High RS, Low ADX, Flat Base
While sound base formations are rare among the techs these days, I continue to find them among select retail and home builders, industries which respond positively to falling interest rates. I found two decent-looking candidates today using the TradingMarkets StockScanner.
In a moment, I’ll share with you the StockScanner screen I used. But first, let me make a point about pattern recognition.
A number of medium-term traders have written to me saying that they’re having trouble finding cup-with-handle bases in the current environment. Yes, CWH patterns are scarce among the high relative strength stocks. But the problem isn’t that particular base. The problem lies with your pattern repertoire.
The cup-with-handle, a bullish continuation pattern popularized by the legendary trader and Investor’s Business Daily founder William O’Neil, is one of the most effective patterns in the repertoire of the intermediate-term momentum trader.
But don’t become a Johnny One Note. Cup-with-handles tend to proliferate in general market corrections, but at other times are more scarce, a fact observed by two-time U.S. Investing Championship winner and Market Wizard David Ryan in his interview in The Best . While Ryan makes ample use of the cup-with-handle in his medium-term trading, another pattern he seeks out is the flat base. The buy signal comes when the stock breaks out of a consolidation range and moves into new high ground.
In the current market, I’ve found flat bases and kindred patterns much more prevalent among the high relative strength stocks, particularly those in the stronger groups. I find most of my watch-list stocks just by running screens of stocks with high RS scores, then manually eyeballing each chart. However, I’ve recently added a new StockScanner screen to my nightly work which has smoked out a number of uptrending stocks in consolidation phases.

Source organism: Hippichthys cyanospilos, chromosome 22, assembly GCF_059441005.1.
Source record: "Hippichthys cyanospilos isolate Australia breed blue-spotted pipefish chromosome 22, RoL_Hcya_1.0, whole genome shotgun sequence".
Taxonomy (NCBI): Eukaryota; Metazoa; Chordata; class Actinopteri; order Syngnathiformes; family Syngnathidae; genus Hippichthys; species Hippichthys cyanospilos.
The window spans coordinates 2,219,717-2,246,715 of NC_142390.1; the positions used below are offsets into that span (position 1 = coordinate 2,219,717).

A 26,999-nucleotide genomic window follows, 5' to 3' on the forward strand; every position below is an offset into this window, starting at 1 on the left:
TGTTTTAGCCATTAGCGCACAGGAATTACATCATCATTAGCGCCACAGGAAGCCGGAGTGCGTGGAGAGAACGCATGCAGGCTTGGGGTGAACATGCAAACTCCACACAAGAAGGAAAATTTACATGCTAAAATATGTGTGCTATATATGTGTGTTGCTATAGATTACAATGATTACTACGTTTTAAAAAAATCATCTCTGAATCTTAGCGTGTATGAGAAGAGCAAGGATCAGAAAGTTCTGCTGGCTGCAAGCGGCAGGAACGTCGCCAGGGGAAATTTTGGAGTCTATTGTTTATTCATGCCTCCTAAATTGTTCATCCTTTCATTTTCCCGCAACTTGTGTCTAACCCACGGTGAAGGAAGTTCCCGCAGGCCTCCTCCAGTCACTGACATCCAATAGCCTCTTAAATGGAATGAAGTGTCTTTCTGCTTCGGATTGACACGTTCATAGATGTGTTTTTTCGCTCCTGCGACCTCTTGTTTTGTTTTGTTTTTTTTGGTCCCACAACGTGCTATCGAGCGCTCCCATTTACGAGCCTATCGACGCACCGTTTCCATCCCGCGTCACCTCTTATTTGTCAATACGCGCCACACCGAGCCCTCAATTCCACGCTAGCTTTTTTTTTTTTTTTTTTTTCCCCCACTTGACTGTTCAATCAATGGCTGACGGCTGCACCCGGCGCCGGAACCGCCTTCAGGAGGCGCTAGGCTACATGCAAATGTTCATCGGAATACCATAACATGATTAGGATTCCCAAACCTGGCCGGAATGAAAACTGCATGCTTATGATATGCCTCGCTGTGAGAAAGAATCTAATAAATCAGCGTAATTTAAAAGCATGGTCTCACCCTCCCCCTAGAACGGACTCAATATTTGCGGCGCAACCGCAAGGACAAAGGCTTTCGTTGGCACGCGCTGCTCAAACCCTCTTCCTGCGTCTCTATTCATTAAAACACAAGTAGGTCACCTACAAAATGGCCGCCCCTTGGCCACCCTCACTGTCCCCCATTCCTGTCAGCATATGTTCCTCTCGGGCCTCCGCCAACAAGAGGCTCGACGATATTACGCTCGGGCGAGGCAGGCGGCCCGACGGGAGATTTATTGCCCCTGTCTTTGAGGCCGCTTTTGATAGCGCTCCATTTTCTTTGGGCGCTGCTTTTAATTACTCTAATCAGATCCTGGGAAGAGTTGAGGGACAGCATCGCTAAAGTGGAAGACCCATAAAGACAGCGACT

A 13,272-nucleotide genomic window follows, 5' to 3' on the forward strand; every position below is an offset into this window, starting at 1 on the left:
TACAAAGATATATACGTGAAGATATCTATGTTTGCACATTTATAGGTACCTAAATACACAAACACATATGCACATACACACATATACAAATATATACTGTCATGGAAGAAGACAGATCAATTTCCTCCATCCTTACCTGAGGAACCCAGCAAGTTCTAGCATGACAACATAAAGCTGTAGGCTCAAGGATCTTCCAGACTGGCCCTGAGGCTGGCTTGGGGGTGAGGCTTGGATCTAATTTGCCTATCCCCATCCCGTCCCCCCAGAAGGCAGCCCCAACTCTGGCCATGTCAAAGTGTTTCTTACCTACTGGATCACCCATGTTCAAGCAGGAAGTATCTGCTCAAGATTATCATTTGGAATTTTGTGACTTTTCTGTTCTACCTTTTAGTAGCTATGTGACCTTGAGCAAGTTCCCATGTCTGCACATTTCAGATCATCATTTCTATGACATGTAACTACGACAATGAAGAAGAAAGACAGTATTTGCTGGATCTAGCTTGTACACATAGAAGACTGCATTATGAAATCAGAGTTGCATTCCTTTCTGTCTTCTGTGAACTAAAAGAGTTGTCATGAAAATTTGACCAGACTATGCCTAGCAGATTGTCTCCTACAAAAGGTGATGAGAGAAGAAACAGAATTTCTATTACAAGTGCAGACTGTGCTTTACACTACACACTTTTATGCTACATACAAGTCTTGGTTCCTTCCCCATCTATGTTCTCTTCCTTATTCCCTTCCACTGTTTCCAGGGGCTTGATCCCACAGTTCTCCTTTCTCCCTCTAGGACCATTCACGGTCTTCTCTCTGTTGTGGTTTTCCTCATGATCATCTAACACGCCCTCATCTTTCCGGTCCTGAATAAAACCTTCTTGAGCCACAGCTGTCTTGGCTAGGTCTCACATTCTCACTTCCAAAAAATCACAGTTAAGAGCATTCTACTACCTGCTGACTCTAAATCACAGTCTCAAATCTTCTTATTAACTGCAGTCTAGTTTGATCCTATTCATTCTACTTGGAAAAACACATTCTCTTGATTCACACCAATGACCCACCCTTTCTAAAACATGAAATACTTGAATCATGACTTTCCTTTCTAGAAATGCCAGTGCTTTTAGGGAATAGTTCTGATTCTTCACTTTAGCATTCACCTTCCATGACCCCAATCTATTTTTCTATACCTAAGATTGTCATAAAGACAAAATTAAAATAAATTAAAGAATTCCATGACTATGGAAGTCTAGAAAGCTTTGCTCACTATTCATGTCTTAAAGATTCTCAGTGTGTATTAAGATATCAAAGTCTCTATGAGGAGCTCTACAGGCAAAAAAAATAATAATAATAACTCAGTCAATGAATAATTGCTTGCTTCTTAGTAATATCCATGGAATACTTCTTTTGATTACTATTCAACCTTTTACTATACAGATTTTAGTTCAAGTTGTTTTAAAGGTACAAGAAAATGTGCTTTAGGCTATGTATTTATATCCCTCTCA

I got the idea from Larry Connors, who suggested screening for stocks with high RS values and low readings on the Average Directional Movement Index (ADX). After some playing around, I set the StockScanner values for equal or greater than 97 for 12- and six-month RS, equal or greater than 90 for three-month RS, and the ADX at equal or less than 20.
The idea here is to catch stocks that have displayed powerful performance relative to general market, then have moved into narrow trading ranges. Not all the stocks generated by the screen will pass muster when I inspect their charts. Here are two that look respectable. For each stock, I’ve provided a long view to evaluate the trend and a more recent view to catch the consolidation pattern.
^BEBE^ is consolidating in a tight range after a months-long prior uptrend confirmed by a rising relative strength line. The Brisbane, Calif.-based company produces a line of contemporary women’s apparel and accessories.
^MTH^ is a too deep — 35% price decline from Jan. 11 peak to Jan. 19 trough — to fit the definition of a flat base. However, it is forming a tightening consolidation zone following a dramatic advance confirmed by the RS line. The stock ran into selling on Feb. 7 and Feb. 8. So it needs to prove itself by continuing to tighten here on declining volume. Some flat bases break out with average volume, but because of the recent selling in Meritage, I would insist that any breakout be accompanied by strong volume.
The top field of all charts in this commentary uses a logarithmic price scale and displays a 50-day price average in red. In cases where the displayed security has traded long enough, the top field also may exhibit a 200-day moving price average in black. In the second field, a blue relative strength line represents the displayed security’s price performance relative to the S&P 500. The third field displays vertical daily volume bars in black with a 50-day moving average in blue for volume.
All stocks, of course, are risky. In any new trade, reduce your risk by limiting your position size and setting a protective price stop where you will sell your new buy or cover your short in case the market turns against you. For an introduction to combining price stops with position sizing, see my lesson, Risky Business. For further treatment of these and related topics, check out the Money Management area of TradingMarkets’ Stocks Education section.